Building a viable business in 2018 as a young designer is becoming increasingly difficult. Not only does the fashion industry uphold a lineage of gatekeepers in top positions, but it often fails to support rising talent. Burgeoning designers are then forced to sacrifice taking creative risks in exchange for selling affordable, digestible product — and this typically comes in the form of a branded tee, which fans can purchase without investing too much.
Independent Texas-based designer Preston Douglas took aim at this unfortunate reality through his newest collection, titled DISINTEGRATION. He's created a top with seven t-shirts layered on top of one another as commentary on the way luxury fashion brands like his own operate in today's tumultuous landscape. "We are weighted down by having to sell t-shirts to make any money," Douglas says, speaking to the t-shirt top's structure and physical weight.
To create the piece, which is available online in both blue and green, Douglas attached each tee, incrementally decreasing in size from 4XL to XS. Theoretically, he says the design can fit seven different people, but it can also be worn by one. On its own, the design dramatically falls to the floor, hanging off the body lifeless and heavy — a grim, powerful silhouette that also looks really cool.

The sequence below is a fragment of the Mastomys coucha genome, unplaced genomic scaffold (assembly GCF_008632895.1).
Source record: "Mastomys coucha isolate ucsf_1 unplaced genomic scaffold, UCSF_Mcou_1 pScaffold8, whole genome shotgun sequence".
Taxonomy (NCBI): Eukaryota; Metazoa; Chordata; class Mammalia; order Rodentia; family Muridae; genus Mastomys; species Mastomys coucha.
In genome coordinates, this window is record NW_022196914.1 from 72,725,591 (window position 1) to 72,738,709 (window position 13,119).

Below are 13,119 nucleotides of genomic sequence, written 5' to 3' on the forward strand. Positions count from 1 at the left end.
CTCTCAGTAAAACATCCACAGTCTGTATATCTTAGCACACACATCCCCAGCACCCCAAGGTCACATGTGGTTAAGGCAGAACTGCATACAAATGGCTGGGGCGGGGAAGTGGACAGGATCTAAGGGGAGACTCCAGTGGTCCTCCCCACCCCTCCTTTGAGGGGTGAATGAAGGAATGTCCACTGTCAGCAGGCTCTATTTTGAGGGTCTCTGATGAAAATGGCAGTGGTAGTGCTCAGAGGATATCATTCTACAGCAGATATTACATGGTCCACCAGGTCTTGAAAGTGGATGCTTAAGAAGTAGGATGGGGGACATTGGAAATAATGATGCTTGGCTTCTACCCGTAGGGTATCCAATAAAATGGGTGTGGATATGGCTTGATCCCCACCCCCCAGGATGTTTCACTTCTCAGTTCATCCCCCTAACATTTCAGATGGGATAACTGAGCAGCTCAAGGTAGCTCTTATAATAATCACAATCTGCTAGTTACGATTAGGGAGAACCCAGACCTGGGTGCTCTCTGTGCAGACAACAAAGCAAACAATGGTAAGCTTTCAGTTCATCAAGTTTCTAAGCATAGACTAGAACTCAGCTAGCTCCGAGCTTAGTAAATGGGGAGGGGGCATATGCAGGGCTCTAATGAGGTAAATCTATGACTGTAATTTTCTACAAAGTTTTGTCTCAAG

"A lot of people want to feel as if they are part of a brand, but cannot afford the piece they may truly want, and they settle for a t-shirt," Douglas says. "I do the same exact thing with designers I like, since I'm a college student with a business, putting all of my money I make from a collection back into the brand for the next collection."
Douglas' feelings are echoed by Instagram's fashion whistleblower Diet Prada, who told PAPER that "the industry needs to figure out how to support better new talent [...] The powers that be with the money to help make these new designers viable sometimes look too hard at whether they think the merch would sell."
Rather than be discouraged, Douglas has used this realization to redirect his career in fashion. He says he's more of an artist than a designer, and his "medium mainly happens to be fashion. My entry level pieces — t-shirts, hoodies — are similar to how artists sell prints of their work, whereas my higher end pieces are usually one of one's, just like an original painting that the prints are made of."
Photo Courtesy of Preston Douglas